• Restart database: You may need to restart your database in case your SQL memory has been exhausted. Ideally, your hosting provider should be able to do this for you. You can also do it yourself by following the instructions in the guide below.
  • Repair database: WordPress has an in-built database repair mechanism that can be triggered from your wp-config file. Simply add a command in the file and load your website’s repair URL to start the process. The guide explains this process in detail.

Read: How to fix ‘Error establishing database connection’ on your WordPress website?

#3. How to fix ‘White Screen of Death (WSOD)’?

The White Screen of Death appears in the form of a blank screen with no error message. It is one of the most common errors that a WordPress website can run into.

Generally, WSOD is caused by the exhaustion of your website’s PHP memory limit. It can also happen due to a caching issue or even a plugin or theme conflict.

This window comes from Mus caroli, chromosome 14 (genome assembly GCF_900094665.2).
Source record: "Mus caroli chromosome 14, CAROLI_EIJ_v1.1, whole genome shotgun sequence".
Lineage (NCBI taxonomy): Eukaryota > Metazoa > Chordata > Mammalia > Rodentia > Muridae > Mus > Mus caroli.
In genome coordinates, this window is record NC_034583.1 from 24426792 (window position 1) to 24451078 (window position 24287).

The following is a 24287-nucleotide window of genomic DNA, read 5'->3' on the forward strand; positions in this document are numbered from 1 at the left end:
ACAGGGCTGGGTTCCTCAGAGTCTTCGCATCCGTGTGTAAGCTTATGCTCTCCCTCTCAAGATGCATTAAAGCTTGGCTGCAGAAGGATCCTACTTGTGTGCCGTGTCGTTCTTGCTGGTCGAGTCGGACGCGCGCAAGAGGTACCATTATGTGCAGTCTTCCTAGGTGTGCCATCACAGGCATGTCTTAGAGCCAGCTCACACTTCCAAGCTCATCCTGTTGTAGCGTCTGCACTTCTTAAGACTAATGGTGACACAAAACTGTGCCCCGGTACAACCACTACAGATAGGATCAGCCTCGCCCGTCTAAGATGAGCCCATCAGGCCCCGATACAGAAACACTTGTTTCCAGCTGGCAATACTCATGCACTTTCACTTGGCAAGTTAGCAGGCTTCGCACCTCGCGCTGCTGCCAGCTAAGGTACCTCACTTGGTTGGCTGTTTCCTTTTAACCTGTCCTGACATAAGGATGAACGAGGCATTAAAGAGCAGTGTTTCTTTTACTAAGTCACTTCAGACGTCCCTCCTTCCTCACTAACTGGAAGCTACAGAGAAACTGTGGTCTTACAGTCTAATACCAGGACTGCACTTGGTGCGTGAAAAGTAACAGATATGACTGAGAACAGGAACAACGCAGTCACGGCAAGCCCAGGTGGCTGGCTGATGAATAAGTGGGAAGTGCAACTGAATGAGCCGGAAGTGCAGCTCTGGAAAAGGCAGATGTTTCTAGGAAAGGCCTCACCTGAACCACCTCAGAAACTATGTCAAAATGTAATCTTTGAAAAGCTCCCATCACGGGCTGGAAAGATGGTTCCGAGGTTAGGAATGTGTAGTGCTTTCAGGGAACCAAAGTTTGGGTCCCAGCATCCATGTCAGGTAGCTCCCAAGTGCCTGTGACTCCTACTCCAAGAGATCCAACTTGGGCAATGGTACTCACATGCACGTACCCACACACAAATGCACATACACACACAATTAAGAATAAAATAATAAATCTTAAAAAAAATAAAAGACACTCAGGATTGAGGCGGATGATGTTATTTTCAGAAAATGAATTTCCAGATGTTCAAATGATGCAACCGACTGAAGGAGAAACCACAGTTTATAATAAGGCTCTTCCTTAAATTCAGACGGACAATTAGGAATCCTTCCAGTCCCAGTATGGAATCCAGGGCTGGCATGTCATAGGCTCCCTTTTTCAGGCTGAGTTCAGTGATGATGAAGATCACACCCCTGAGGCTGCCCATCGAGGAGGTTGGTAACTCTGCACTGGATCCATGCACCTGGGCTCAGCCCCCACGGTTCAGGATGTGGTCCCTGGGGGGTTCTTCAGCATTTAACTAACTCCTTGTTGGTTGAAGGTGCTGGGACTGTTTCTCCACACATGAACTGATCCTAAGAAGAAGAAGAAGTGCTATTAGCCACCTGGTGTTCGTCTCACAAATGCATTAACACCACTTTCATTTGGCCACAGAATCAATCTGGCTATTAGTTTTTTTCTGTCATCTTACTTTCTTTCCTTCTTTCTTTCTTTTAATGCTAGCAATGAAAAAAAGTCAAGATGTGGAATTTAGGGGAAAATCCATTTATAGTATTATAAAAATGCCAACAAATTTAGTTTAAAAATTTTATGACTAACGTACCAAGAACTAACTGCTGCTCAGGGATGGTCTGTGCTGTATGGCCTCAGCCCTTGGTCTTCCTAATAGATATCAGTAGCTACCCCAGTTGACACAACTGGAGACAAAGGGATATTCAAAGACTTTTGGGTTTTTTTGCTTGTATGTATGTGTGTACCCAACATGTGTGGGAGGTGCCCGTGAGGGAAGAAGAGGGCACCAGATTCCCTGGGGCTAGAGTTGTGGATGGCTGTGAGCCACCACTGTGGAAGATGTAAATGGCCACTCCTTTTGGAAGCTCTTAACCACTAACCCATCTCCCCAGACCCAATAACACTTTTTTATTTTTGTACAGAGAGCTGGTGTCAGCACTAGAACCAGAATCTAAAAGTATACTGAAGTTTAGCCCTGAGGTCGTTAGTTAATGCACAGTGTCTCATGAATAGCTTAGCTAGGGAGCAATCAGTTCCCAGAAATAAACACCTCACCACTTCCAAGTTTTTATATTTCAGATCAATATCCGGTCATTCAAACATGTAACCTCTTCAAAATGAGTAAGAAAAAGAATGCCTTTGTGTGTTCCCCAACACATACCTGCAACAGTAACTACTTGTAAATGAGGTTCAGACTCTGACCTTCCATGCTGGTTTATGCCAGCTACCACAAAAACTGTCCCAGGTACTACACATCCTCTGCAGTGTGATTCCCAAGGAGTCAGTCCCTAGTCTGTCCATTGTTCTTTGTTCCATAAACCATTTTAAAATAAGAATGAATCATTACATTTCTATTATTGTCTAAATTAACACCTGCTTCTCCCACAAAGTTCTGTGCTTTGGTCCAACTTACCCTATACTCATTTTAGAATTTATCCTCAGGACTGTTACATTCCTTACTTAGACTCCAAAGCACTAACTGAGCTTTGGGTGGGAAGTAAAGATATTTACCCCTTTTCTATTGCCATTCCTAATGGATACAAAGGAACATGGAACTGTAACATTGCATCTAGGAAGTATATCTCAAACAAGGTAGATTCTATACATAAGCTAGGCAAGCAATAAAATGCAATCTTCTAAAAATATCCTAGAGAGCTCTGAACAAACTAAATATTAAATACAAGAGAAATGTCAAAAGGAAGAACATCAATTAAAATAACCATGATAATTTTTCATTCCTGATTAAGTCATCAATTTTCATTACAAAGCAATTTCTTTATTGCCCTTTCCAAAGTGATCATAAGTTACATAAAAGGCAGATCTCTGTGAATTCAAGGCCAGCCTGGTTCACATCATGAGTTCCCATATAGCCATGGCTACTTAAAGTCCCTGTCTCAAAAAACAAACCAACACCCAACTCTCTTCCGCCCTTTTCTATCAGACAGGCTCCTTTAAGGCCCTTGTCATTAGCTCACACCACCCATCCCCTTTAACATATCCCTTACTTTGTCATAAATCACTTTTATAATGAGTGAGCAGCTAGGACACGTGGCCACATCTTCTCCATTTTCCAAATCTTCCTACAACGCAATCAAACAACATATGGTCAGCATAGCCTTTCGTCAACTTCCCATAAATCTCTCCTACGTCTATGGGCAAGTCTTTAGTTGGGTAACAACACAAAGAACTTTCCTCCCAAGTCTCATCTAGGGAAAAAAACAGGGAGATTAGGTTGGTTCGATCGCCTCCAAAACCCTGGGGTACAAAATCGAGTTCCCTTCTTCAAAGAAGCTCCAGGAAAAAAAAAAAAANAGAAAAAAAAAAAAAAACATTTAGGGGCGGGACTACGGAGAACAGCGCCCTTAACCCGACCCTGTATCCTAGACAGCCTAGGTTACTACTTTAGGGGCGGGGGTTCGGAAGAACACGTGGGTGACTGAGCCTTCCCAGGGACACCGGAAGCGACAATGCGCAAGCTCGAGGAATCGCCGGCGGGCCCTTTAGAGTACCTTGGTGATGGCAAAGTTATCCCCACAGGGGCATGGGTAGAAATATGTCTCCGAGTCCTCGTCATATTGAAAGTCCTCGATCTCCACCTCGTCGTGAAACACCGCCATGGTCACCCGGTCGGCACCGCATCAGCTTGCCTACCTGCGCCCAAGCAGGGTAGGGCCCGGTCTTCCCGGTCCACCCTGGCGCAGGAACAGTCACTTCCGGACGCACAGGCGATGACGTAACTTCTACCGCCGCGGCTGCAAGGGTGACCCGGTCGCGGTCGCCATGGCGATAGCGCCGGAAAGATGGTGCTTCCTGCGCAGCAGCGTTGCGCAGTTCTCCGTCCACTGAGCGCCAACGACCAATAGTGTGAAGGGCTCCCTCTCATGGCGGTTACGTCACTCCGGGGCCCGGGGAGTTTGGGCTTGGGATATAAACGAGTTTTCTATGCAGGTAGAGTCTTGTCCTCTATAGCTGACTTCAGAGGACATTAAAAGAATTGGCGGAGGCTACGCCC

You can follow this guide for knowing more about how to diagnose and fix WSOD.

Read: The WordPress White Screen of Death: What is it and how to fix it?

While the name sounds ominous, fixing WSOD involves a fairly straightforward process. You can avoid this error from occurring by making sure your memory limit is high and updating plugins and themes on a staging site.

#4: How to fix ‘Parse error – Syntax error’?

Also known simply as the Syntax error, it generally occurs when you try adding custom code snippets to your website.

The syntax error essentially highlights that there’s something wrong with the code you’ve added to your website. To fix the error, you simply need to find the line where this error is occurring and fix the code accordingly.

This error is generally encountered by WordPress developers who’re actively editing theme and plugin files on a website. If you generally don’t tinker with the raw code of your themes and plugins, this error should not appear.

#5: How to fix exhausted memory errors?

Every hosting service sets a certain PHP memory for a website. Generally, the memory limit set is enough for the basic functioning of a website.